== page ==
Kigala-Online introduces a novel Igala literacy course designed for beginners through the medium of English language and the Internet. It is a part of the holistic instructional package aimed at safeguarding the Igala language, which is currently mortally endangered, against the external and internal forces railroading it towards ultimate extinction.
My dear compatriots, this may sound alarmist, but the truth is that the Igala mother tongue is hanging precariously at the cliff’s edge, having become increasingly endangered, by shedding hundreds of its native speakers. Only a few of them can read and write it in line with modern standard, while scores of our children and youths cannot speak their mother tongue with acceptable competency. If care is not taken, the Igala race will lose not just its vintage and highly expressive language but also the ancient culture, both of which are being frontally assaulted by a combination of neo-colonialist and religious monsters. Already, many Nigerian languages have been absorbed by stronger, nearby languages; while many more are in their endangered forms, heading gradually towards the precipice.
Today, Ukrainians are heroically bonded together by the strength of their unity expressed through their language, culture and a rich heritage of patriotism, which they have nurtured for centuries through their history, music and arts in general. The Igala, as it were, might soon forgo theirs, considering their undue emphasis on the lingua franca, at the expense of their mother tongue. A quote from Manasa Rao Saarloos is instructive. It says: “It is okay to be proud of your good English. But don’t be proud of being poor at your mother tongue. Only the scum of the earth do that.”
Kigala-online, taking cognizance of the dangers facing the language and culture of the Igala people, is out to protect them against the forces of occupation. Our goal is to impart a measure of literacy in Igala children and youths worldwide who will, tomorrow, become custodians of their language, culture and heritage. The importance of the mother tongue has been stressed by Nelson Mandela who once said:
“If you talk to a man in a language he understands, it goes into his head. [But] if you talk to a man in his mother tongue, it goes into his heart.”
The online course will start from the Igala alphabet, which learners will internalize through a combination of the seven Igala vowels, “a, e, ẹ, i, o, ọ, u,” and its 24 consonants, as encapsulated in the recital: “àbàdà-fàgà, jàkàlà mànà…,” even though with a few modifications. This memory cue was the beginning of the educational journeys of generations of Igala writers, lawyers, administrators, historians, archaeologists and so on. In the same vein, we will also teach numbers, using its own peculiar memory cue: “One-enyẹ́; two-èjì; three-ẹ̀ta; four-ẹ̀lẹ̀; five-ẹ̀lú; six-ẹ̀fà…,” which also laid the foundation for tens of Igala mathematicians, doctors, physicists, architects, and scientists of global repute.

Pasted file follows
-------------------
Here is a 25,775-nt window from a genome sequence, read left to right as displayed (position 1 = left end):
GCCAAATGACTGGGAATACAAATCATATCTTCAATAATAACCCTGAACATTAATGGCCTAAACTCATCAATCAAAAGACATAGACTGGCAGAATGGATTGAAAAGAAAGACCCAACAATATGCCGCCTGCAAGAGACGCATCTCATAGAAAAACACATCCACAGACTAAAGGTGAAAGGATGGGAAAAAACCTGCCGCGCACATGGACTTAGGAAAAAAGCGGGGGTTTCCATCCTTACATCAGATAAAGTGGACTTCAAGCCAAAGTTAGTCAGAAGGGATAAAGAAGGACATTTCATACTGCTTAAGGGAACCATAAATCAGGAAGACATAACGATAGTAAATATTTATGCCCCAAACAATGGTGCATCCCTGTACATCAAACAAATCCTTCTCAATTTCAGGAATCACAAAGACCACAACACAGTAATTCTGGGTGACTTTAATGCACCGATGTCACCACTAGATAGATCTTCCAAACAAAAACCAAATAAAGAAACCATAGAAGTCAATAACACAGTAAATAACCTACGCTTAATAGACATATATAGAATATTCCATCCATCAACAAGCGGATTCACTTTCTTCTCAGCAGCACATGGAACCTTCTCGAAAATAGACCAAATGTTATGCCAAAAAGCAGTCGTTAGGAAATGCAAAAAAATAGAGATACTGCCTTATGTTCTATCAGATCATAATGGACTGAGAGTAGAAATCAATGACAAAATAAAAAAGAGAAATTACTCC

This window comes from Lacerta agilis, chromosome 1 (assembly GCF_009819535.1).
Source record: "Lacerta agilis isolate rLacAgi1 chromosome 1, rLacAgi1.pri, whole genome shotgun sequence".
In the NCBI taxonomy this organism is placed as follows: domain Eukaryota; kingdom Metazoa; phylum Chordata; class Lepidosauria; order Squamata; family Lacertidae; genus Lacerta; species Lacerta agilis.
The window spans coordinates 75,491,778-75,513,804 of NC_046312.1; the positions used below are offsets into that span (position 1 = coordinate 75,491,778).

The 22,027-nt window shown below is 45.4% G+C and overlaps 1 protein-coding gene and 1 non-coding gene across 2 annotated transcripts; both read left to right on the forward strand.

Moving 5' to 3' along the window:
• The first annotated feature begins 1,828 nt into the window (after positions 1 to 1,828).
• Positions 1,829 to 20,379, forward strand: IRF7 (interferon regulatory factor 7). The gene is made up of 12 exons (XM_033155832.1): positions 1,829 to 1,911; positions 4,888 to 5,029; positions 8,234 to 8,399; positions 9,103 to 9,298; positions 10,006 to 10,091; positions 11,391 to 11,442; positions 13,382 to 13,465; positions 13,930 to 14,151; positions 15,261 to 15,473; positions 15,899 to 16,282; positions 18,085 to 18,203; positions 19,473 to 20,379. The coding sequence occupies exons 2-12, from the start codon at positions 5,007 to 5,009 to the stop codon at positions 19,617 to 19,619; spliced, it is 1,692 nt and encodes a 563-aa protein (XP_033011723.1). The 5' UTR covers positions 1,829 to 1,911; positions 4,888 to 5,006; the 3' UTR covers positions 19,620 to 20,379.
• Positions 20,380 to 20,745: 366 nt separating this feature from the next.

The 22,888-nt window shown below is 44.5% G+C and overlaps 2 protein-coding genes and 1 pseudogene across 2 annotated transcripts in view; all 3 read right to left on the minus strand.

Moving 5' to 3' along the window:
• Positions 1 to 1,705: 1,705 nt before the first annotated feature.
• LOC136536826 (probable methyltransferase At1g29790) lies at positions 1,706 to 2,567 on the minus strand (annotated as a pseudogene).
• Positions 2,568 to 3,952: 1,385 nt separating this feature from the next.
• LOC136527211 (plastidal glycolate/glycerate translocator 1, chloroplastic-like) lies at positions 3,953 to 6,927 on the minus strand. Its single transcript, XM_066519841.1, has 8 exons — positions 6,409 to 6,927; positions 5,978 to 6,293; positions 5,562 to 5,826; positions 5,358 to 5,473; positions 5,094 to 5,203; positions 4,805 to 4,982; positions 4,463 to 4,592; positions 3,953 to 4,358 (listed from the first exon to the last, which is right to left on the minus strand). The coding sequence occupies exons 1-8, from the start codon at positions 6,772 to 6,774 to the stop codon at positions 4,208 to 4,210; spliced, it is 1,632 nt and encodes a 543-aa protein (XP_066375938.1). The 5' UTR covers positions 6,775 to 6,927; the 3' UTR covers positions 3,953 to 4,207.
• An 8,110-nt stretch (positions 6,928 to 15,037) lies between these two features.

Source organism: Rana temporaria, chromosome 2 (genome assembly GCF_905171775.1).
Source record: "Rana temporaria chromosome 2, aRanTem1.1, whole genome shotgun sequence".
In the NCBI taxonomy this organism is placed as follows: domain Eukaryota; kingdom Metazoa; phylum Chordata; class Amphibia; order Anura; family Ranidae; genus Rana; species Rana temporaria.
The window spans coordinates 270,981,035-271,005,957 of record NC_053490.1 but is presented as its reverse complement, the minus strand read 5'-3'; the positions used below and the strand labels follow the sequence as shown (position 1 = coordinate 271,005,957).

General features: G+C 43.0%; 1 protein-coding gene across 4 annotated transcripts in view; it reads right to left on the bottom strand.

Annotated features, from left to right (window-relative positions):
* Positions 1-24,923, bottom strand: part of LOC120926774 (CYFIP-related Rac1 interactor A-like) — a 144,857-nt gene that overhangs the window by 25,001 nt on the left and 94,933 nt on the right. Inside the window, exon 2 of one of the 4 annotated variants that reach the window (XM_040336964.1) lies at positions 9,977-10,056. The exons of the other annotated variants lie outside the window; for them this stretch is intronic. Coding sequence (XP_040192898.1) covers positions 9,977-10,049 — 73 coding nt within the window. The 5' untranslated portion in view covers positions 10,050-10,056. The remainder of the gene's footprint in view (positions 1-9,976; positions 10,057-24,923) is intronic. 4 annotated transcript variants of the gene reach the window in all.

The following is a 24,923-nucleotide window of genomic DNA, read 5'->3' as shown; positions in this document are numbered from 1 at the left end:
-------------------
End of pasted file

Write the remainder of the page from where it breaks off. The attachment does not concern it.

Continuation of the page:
From this humble foundation, Kigala-Online will proceed to teach the five (5) tones of Igala and how to represent them with tone-marks, noting that students’ knowledge of tones and tone-marking, in modern times, are compulsory in the curriculum recommended by the WAEC. It should be noted that tone recognition and marking had been omitted in Igala writing since its inception in the 1930s; and this has stunted investigations into the various aspects of the language. Tone and tone-marking, therefore, are an integral component of any tonal language, since tone alone creates meanings in words. More importantly,
We will also teach the grammar of Igala language, including vocabulary-building, starting from mono-syllabic words, mostly verbs, like: ló (go); wá (come); jẹ (eat); gbà (take); mọ-omi (drink water), and so on. Going higher, we will teach double-syllable, triple and quadruple-syllable words; and, by the time we are grounded in word formation, we will shift our focus to sentence formation, starting from simple to complex sentences.
We will support you with a customised (indigenised) Igala Keyboard Layout, which contains all the Igala vowels, particularly, the notoriously scarce ones on the regular computer keyboard – ẹ, ọ and ñ. The keyboard layout is available on our website: http://www.ki-gala.com for free download on your laptops or desktops. Other visitors to the site can also download the keyboard. Handouts on every lesson delivered will be at the website for subscribers to download and go through in their private time.
Lessons will hold every Saturday for one hour, four times in a month. We have also made additional arrangements for Private and Family Classes. To secure your place among the first subscribers; and, for enquiries about our Monthly, Private and Family Plans for our instructional services, send a mail to: email@example.com. Subscription Details will follow shortly.
John Jibo Idakwoji